Hydro One billing: “creative accounting”?…..OR…”highway robbery”????

Posted: September 19, 2012 in Uncategorized

It just keeps getting better and better. Gone are the old days of gun-toting bank robbers and gangsters shooting it out on the streets in front of the bank they just robbed.

The new “banksters”  go to school for 20 years and take financial courses and computer training and when released on the world of finances they create scams that are so complicated and intricate that most people without higher learnin’ usually have their eyes glaze over after a few sentences describing how so much money was stolen from the people’s pockets aka. 2008 Financial Crisis (robbery)

Here is a report on how Hydro One has created a new way to hide it’s liabilities, increase it’s profits and free up more $$$ for administration and probably “bonuses” for the “overseers” of the operation.

Hiding expenses in their annual report will of course eventually show up once again on consumers bills but what the HE”……it’s all good for now!

Wouldn’t want to force management to take a haircut like the “common Bozo on the Street” has to because of the financial  grifters that have basically ruined the world!

To do this, Hydro One got the Ontario Energy Board to approve a new accounting practice that is used in the Unites States of America instead of the old tried and true GAAP according to Canadian best practices!

How is that working out for the U.S.A…………..not too good eh?

If Hydro One releases it’s Quarterly Report does Anyone Notice?

Hydro One put out their press release August 9, 2012 and the media barely noticed. The press release announced “net income of $169 million and revenues of $1,359 million” for the quarter ended June 30, 2012. This was $27 million (19%) ahead of the 2011 Quarter and for the six months was $25 million (7%) over the comparable 2011 period.

Hydro One’s distribution of electricity fell by 2% or 300 million kWh (kilowatt hours) in the first 6 months of 2012 and in a competitive private sesctor business one would have expected operating costs to fall. For Hydro One they increased by $18 million. The reduction in distributed kWh should have caused a drop of $45 million in gross revenue but Hydro One, granted rate increases by the Ontario Energy Board (OEB) in their two businesses, showed a revenue increase of $99 million.

Hydro One also embarked on an accounting change allowing them to claim an additional $11 million in net income.

Looking at this accounting change is noteworthy because it means Hydro One pulled a fast one on the Ontario Energy Board when they received approval for “a rate increase of approximately 9.3%” for their distribution business and on page 14 of their 2011 Management Discussion & Analysis report said the following in respect to the reason the rate increase was blessed:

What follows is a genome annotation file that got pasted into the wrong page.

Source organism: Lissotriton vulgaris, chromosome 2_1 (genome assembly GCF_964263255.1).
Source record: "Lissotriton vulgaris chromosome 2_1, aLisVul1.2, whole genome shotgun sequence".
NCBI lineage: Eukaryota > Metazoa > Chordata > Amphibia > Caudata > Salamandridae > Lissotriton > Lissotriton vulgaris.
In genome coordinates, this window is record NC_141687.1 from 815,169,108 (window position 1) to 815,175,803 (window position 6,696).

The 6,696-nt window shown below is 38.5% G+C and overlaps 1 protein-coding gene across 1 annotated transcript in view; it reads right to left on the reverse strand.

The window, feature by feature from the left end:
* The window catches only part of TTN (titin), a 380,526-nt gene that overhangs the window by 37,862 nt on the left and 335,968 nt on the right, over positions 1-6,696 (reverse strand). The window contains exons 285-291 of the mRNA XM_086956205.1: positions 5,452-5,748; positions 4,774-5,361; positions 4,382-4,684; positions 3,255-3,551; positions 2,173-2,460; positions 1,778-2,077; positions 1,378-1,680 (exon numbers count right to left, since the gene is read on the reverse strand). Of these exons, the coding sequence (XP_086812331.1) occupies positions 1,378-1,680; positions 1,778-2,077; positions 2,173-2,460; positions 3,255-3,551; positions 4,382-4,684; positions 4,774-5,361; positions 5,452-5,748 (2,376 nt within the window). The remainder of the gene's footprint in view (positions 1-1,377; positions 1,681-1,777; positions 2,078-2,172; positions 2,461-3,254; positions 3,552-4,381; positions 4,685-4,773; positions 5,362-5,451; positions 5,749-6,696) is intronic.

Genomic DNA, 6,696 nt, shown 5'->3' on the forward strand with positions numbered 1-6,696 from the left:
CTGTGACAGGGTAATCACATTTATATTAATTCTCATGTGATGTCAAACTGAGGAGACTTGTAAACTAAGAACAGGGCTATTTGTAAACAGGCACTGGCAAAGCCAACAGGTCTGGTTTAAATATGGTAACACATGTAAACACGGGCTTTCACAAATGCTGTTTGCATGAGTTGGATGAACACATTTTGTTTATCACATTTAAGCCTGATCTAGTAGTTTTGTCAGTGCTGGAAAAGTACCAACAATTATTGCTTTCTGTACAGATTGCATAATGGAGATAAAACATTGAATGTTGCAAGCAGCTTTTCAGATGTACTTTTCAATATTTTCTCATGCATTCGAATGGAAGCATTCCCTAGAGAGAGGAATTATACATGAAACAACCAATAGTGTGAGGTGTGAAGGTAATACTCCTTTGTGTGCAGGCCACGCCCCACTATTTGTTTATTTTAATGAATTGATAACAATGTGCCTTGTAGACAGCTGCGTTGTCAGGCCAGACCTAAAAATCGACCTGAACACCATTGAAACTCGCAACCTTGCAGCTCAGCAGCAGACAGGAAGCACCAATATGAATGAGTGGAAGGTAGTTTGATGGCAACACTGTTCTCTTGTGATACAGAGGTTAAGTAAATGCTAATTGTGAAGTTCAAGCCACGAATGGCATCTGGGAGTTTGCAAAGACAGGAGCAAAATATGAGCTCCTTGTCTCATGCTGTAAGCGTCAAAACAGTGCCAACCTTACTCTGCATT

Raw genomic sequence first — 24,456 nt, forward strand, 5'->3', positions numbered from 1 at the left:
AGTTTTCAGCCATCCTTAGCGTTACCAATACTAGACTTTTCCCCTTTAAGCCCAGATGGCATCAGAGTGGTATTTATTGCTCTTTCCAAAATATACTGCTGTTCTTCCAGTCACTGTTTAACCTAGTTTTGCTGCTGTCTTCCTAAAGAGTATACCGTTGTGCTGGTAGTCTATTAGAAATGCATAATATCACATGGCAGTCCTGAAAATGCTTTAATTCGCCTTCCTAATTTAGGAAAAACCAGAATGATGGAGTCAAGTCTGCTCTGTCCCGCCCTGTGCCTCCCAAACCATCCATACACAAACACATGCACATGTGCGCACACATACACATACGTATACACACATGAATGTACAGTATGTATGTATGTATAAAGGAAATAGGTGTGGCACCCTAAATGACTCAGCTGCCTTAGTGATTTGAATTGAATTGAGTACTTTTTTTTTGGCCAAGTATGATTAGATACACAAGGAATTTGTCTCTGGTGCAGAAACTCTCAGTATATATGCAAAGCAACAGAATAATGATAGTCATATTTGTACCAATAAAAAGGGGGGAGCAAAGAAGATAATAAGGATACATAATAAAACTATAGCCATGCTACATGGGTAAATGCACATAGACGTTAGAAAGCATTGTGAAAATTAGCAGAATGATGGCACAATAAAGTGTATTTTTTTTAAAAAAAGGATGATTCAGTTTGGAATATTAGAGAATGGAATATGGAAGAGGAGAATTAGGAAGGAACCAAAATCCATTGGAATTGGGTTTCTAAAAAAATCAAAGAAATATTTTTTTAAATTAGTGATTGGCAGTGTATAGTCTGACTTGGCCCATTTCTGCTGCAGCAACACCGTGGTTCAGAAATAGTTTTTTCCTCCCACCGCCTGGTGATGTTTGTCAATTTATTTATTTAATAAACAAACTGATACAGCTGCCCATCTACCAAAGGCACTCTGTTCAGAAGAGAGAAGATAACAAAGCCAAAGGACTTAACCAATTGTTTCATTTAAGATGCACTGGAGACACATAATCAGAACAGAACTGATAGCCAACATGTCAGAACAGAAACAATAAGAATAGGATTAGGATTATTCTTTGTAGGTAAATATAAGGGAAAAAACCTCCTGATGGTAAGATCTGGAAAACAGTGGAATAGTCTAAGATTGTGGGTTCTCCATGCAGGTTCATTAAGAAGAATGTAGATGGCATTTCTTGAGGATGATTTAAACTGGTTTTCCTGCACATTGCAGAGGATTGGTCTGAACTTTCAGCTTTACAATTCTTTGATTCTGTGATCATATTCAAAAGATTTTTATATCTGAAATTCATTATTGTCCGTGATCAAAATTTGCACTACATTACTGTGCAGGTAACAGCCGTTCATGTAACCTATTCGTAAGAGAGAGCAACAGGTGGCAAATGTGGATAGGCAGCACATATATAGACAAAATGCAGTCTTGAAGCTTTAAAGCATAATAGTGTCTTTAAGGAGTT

“Our 2011 revenue requirement was adjusted to reflect the OEB’s decision to decrease OM&A by $40 million and was also adjusted to reflect a $44 million capital program reduction. “

Hydro One subsequently submitted another application to the OEB asking for a change in their accounting system. They applied to the OEB to change from Canada’s version of GAAP (Generally Accepted Accounting Principles) to US GAAP and received the OEB’s blessing which basically allows them to bury OMA increases in fixed assets. That was the “fast one” they pulled off. In the past Hydro One was able to capitalize about 39% of their pension allocations but US GAAP allows this to increase to 53% (Note 9, page 41 of their MDA for the 6 months ended June 30, 2012). The switch from C GAAP to US GAAP, allowed Hydro One to allocate an additional $11 million (6 months to June 30, 2012) of “pension costs” to “Fixed Assets” decreasing their expenses by a like amount. The change to US GAPP also impacts monies allocated from Hydro One’s Operations, Maintenance & Administration (OMA) costs (capitalized at the same rates as the pension allocations).  For 2012 they estimated capitalized labour at $152 million on budgeted fixed asset expenditures of $1,178 million).  The extent of capitalized labour and pension costs in Hydro One’s “fixed assets” (reported value in excess of $25 billion; pre-depreciation as of June 30, 2012) is unknown but one must assume it represents billions.

Hydro One is the only publicly owned distribution or transmission company in Ontario granted the right to use US GAPP.  Their application before the OEB; received objections from several interveners due to the future implication on rate increases for the distribution and transmission (market share 25% and 96% respectively) businesses.

The conversion allows Hydro One to defer rate increases for capital expenditures to build transmission and distribution capacity to connect renewables to the grid and alleviate immediate “billing increases” and push consumer backlash to the future, while growing debt (+$662 million year over year), maintain credit rating scores, allow salaries to grow, pensions to remain indexed and the Liberals to continue the push for upstream dividend payments (+$227 million year over year).

Future governments will face similar circumstances to those that have surfaced in the education sector where they will need to confront the lack of oversight on spending.

The lack of oversight of Hydro One is indicative of the way the Ontario Liberal Government has managed the energy portfolio for the past 9 years. Instead of creating accountability within the public energy sector they have busily tried to plan our energy future by handing out overpriced contracts for wind and solar generators then caused the publicly owned entities to spend billions to connect them to the grid. Never ending meddling via Ministry of Energy directives is playing second fiddle to creative accounting and the current government simply ignores it while ratepayer bills climb!

Parker Gallant
September 18, 2012



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